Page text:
NFL

NFL: The 5 Worst Retired Jerseys of All Time

Super Bowl XLVIII - Seattle Seahawks v Denver Broncos

Jersey retirements are a way to honor a team’s best. Most times, the players had Hall of Fame careers or led the team to a championship. But not all retirements are this easy to celebrate. In some cases, teams retire jerseys of players who didn’t do enough to get their number in the rafters. Whether a player wasn’t on the team long enough or his contributions don’t add up, these are the worst retired jerseys in the NFL.

1. Doug Atkins, New Orleans Saints

Doug Atkins was a Hall of Famer, NFL champion, and one of the most feared defensive linemen of his era. Seems like a no-brainer to retire his number? It is for the Chicago Bears, where he spent 14 of his 17 seasons. Not so much for the New Orleans Saints, who had Atkins for the final three years of his career. The Saints didn’t see success until the 21st century, so it’s not surprising they’d try to latch on to Atkins’ glory years with the Bears.

2. Steve Nelson, New England Patriots

Steve Nelson was a good player for the Patriots and the heart of the team’s defense during the late ’70s and early ’80s. He made three Pro Bowls in his career. However, the Patriots’ most notable team achievement during this time was getting destroyed by the 1985 Chicago Bears in the Super Bowl.

This retirement made more sense in the ’80s when the Patriots had little success and just making the Super Bowl was a huge deal. Now, with six championships and some of the greatest teams of all time, Nelson’s accomplishments don’t measure up to other Patriots.

3. Jim Taylor, New Orleans Saints

Another one involving the Saints, but this is worse than Atkins. Jim Taylor only played one year with the Saints after winning four championships with Green Bay as well as 1962 MVP award. By this point, Taylor couldn’t contribute much to a team that couldn’t block for him. He retired in 1968 after disagreeing about his role. Taylor is a legendary Packer, but his playing days in New Orleans aren’t much to celebrate.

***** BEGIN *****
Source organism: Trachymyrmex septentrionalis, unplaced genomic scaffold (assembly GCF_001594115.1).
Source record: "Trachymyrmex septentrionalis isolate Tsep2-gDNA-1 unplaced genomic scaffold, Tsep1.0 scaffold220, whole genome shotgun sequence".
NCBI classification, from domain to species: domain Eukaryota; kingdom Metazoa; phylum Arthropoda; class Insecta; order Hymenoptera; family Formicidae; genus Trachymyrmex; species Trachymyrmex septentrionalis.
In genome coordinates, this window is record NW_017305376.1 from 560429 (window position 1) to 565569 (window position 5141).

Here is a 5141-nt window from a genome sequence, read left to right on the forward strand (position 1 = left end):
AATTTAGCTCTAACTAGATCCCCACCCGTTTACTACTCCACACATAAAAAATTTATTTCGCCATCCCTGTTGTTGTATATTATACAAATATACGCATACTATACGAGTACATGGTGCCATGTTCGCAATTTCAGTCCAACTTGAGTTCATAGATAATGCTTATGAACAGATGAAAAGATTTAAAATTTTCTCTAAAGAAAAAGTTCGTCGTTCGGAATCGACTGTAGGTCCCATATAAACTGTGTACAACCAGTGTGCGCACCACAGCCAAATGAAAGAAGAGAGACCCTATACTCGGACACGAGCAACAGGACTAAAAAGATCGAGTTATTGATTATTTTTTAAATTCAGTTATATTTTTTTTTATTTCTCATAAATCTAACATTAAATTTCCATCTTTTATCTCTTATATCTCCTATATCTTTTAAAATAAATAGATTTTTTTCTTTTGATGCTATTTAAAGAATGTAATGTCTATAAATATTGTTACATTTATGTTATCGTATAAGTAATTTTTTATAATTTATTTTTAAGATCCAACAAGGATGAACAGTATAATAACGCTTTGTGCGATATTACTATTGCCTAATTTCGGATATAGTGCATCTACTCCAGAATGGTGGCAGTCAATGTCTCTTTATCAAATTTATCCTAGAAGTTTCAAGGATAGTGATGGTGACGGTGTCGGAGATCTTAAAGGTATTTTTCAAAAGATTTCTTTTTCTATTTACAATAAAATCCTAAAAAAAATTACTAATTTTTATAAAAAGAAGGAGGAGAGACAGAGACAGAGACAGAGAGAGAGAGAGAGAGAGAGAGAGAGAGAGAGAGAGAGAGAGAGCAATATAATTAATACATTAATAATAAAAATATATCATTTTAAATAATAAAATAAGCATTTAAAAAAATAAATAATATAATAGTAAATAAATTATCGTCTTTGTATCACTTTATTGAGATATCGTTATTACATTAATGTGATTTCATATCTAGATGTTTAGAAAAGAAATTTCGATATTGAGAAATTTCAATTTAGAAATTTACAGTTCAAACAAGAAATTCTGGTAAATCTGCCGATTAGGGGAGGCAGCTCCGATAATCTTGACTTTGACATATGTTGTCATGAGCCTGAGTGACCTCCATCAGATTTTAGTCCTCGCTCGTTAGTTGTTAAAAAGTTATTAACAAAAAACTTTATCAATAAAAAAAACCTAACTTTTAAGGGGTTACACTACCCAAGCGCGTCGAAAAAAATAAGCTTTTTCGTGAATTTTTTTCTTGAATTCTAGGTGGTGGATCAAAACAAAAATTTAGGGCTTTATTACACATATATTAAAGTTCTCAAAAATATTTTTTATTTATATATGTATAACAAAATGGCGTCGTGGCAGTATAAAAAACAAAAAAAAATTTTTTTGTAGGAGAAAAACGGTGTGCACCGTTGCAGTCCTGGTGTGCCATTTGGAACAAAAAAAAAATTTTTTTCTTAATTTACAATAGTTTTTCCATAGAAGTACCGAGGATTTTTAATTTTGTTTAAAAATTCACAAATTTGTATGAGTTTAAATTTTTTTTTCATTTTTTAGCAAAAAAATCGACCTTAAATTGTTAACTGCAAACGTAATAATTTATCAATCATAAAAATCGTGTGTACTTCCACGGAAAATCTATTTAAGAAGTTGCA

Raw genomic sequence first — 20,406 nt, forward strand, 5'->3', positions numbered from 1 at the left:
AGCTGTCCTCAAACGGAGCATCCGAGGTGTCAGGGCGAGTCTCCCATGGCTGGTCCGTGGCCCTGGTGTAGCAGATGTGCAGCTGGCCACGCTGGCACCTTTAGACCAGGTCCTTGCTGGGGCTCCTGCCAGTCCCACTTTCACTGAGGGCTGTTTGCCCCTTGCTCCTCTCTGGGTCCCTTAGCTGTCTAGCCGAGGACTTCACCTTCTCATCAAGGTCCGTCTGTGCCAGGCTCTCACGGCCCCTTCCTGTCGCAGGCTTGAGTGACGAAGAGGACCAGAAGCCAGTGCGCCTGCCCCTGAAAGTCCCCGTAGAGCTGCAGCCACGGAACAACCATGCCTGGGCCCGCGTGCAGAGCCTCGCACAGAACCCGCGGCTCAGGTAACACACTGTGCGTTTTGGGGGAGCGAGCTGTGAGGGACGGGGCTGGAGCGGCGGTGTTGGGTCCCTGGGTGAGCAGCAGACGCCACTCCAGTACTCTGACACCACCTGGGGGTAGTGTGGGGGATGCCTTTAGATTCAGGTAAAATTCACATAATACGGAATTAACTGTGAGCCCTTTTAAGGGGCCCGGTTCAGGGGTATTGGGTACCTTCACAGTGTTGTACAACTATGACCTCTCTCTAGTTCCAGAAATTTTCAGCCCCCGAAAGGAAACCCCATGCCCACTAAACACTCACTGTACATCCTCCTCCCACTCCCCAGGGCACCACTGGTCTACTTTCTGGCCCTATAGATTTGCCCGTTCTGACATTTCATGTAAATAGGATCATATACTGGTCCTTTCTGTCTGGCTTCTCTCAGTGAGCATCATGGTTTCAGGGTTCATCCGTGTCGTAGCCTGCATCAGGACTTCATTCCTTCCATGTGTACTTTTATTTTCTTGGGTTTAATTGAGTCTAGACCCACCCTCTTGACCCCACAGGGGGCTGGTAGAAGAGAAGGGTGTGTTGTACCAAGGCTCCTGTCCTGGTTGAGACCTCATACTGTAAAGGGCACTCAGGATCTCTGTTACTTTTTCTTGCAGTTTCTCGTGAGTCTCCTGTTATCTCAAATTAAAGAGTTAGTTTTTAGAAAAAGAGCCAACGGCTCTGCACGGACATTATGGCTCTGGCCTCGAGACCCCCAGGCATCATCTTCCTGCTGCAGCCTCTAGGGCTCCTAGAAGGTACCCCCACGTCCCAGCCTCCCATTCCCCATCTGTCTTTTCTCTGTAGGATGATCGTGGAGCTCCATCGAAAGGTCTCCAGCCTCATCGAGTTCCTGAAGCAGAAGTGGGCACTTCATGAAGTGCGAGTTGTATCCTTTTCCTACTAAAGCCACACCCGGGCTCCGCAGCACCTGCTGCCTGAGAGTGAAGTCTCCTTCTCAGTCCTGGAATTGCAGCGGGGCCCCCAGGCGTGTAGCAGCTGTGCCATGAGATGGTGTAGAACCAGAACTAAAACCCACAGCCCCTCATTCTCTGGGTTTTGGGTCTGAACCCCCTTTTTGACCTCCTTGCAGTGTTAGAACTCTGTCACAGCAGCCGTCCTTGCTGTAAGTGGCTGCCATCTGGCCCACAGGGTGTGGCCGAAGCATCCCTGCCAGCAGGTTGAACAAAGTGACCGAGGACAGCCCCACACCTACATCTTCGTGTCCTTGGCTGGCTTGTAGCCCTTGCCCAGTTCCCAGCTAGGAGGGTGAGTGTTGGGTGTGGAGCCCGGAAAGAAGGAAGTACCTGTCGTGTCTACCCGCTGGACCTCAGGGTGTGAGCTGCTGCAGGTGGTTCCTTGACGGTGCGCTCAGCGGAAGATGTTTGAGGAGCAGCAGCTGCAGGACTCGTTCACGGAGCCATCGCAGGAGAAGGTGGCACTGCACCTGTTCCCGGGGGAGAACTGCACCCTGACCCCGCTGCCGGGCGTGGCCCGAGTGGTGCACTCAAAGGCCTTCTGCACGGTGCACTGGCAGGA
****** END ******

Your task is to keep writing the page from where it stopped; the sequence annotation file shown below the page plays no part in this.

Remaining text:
4. YA Tittle, New York Giants

While YA Tittle was a Hall of Fame quarterback who put up huge numbers for his day, he only played four of his 17 seasons with the Giants. He put up great passing numbers and led them to many division titles but didn’t win a championship. While the Giants appreciated what he did for the team those three years, it’s not enough to warrant a jersey retirement. Making it even worse, the Giants previously retired No. 14 decades earlier for Ward Cuff. Now the Giants have two No. 14 jerseys retired.

5. 12th Man, Seattle Seahawks

This jersey retirement is different than most of the others. Unlike retiring the jerseys of actual players, Seattle retired a number in honor of their fans. Seattle does have great fans who support their team through lean years, but the whole concept is wacky. Retiring a number is meant for players who’ve finished their career. Does this mean Seattle’s fans stopped supporting the team on December 15, 1984, when the number was retired? 

Plus, the idea isn’t new. Texas A+M has honored the 12th man since the 1920s, over six decades before the Seahawks did it. In fact, Seattle pays royalties to A+M for using the term. It also seems like a marketing ploy. Anyone can buy an official 12th man jersey from the NFL shop. If you aren’t a fan of the current players or are worried your favorite player may get traded or cut, you can buy a 12th man jersey that will always be in style.